Three times in recent years, actors Matthew McGee and Candler Budd have drawn thousands of people to American Stage and the Show Palace Dinner Theatre, setting and breaking their own attendance records as they played two dozen of the offbeat denizens of the mythical town of Tuna, Texas.
First, it was A Tuna Christmas at American Stage; then it was the first in the series, Greater Tuna, at the Show Palace.
On June 18, the duo will open the third installment of the multicharacter show Red, White & Tuna at the Show Palace Dinner Theatre for a five-week run.
This one has Tuna's resident Little Theatre director Joe Bob Lipsey (McGee) coming back to town to direct the July Fourth extravaganza Red, White and Fabulous, while the town's leading ladies vie for the title of Reunion Queen.
"We love these characters," said McGee, who plays a baker's dozen of Tuna's most intriguing residents. And McGee is delighted that his co-star, Budd, has flown down from New York to do the other half of the show.
"And I'm just happy to be here," Budd said during a recent day of rehearsal in the theater, where he has wowed audiences in various roles since his Show Palace debut in June 2000, when he played the pompous Mayor Shinn in The Music Man.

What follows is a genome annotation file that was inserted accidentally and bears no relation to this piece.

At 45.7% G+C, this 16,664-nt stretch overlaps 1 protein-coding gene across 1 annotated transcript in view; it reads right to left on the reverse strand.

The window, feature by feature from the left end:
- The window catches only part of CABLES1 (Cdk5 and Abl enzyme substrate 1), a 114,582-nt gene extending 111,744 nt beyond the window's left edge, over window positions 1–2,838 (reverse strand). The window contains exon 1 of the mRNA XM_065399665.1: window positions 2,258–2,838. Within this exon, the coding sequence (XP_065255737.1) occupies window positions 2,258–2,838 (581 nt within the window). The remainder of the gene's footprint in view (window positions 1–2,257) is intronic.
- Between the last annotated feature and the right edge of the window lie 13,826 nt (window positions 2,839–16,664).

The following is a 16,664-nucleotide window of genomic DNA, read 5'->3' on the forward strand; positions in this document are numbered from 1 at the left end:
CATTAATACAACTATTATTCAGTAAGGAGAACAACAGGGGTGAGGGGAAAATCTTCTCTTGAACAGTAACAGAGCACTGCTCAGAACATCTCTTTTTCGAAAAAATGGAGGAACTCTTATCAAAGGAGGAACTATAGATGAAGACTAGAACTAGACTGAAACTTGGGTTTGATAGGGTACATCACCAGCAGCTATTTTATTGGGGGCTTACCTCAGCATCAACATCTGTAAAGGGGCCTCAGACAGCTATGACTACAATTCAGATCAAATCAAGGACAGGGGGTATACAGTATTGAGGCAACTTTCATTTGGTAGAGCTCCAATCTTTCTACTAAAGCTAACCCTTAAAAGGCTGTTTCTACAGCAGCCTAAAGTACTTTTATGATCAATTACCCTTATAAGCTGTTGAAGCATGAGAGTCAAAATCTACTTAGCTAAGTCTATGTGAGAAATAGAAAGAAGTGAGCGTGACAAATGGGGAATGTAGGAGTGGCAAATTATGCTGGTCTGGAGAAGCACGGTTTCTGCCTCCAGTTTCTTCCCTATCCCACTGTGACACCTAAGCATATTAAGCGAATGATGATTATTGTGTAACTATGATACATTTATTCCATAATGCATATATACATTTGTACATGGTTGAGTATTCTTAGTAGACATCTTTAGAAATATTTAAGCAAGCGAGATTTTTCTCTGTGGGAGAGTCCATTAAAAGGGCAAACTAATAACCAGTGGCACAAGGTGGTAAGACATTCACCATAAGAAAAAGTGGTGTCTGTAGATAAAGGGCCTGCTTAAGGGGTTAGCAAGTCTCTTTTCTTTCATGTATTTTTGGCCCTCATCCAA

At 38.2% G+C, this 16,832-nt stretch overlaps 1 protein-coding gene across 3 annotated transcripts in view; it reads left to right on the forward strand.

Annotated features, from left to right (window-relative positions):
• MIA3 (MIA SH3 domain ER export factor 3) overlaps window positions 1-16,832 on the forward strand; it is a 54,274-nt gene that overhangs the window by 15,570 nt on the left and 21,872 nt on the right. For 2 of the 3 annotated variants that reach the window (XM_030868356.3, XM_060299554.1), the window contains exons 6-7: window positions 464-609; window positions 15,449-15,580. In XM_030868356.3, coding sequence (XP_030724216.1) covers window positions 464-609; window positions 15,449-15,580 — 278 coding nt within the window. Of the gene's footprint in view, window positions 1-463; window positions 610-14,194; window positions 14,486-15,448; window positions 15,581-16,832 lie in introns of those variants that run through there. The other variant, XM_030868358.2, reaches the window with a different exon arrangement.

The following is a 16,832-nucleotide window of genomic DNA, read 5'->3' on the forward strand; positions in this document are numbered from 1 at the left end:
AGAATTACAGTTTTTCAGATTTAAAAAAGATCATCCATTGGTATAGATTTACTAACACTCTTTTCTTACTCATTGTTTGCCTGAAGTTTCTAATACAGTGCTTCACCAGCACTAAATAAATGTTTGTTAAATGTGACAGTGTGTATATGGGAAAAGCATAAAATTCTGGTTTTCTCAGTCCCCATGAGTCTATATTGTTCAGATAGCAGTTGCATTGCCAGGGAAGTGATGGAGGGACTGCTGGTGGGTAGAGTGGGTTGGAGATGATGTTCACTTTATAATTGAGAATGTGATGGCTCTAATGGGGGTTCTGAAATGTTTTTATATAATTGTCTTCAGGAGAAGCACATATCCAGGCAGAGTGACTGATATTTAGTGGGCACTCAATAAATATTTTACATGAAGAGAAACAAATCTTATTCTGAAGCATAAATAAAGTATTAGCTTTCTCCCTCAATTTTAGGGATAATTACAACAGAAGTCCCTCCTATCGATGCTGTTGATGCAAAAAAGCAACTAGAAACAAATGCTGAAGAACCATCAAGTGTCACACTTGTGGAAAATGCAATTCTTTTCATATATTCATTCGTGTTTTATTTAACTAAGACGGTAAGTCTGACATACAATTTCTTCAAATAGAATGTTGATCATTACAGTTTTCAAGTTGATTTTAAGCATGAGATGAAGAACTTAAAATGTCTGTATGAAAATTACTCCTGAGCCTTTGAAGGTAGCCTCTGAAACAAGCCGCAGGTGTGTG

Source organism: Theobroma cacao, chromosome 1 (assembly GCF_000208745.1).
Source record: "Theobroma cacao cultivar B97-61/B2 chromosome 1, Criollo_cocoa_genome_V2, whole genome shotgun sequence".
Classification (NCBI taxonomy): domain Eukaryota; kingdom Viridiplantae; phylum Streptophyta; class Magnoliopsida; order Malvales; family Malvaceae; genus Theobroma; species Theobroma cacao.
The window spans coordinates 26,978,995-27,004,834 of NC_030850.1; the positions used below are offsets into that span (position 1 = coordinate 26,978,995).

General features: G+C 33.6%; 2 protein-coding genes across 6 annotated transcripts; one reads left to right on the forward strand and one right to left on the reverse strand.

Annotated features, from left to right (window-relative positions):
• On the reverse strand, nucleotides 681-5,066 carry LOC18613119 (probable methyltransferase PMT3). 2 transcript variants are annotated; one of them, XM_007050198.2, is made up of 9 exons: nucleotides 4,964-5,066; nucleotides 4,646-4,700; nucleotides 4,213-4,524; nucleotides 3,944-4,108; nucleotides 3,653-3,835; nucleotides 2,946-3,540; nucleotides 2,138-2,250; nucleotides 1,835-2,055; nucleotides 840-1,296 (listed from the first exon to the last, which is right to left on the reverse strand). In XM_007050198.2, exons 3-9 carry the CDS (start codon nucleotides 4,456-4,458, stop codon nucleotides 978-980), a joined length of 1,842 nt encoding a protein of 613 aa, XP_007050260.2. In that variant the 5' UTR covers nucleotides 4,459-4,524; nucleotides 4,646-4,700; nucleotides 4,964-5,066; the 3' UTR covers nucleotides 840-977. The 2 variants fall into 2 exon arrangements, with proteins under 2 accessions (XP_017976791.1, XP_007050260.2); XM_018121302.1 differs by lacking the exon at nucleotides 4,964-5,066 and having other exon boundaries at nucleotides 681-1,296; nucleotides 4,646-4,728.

This installment of Jaston Williams, Joe Sears and Ed Howard's series about the third smallest town in Texas brings back many characters introduced in the first two — all of them played by McGee and Budd, thanks to 40 rapid costume changes — and answers many of the questions left open in the previous plays.
Did the town matriarch Bertha Bumiller (McGee) ever marry her true love, radio announcer Arles Struvie (Budd)? Did used-ammo shop owner Didi Snavely (Budd) ever retrieve her husband R.R. (McGee) from the outer space aliens that abducted him?
Did Bertha's sinister, delinquent son Stanley (Budd) turn honest, or did he wind up in the pen? What about her daughter, the aspiring cheerleader Charlene (Budd)?
And was the mild-mannered Petey Fisk (Budd) able to rescue all the helpless little animals he loves so much?
What about Reunion Queen?
Will it be one of the two hormonally charged Tastee Kreme waitresses, Inita Goodwin (McGee) or Helen Bedd (Budd)? Perhaps it will be Tuna's richest citizen, Vera Carp (Budd), whose Prayer Posse has been busy rewriting the Baptist hymnal to take out the "suggestive" words like "virgin," which they believe has no business in a religious book.
Will the Smut Snatchers and Prayer Posse close down the festivities, because Joe Bob's play mentions the wicked word "champagne" in a dry county?
“Red, White & Tuna gives audiences a chance to watch two comic actors at their very best," said Nick Sessa, theater co-owner and co-producer of the play.
The director is Susan Haldeman, the Show Palace's resident stage manager and frequent performer (Vera Charles in Mame; Nancy in Oliver; Yente in Fiddler on the Roof).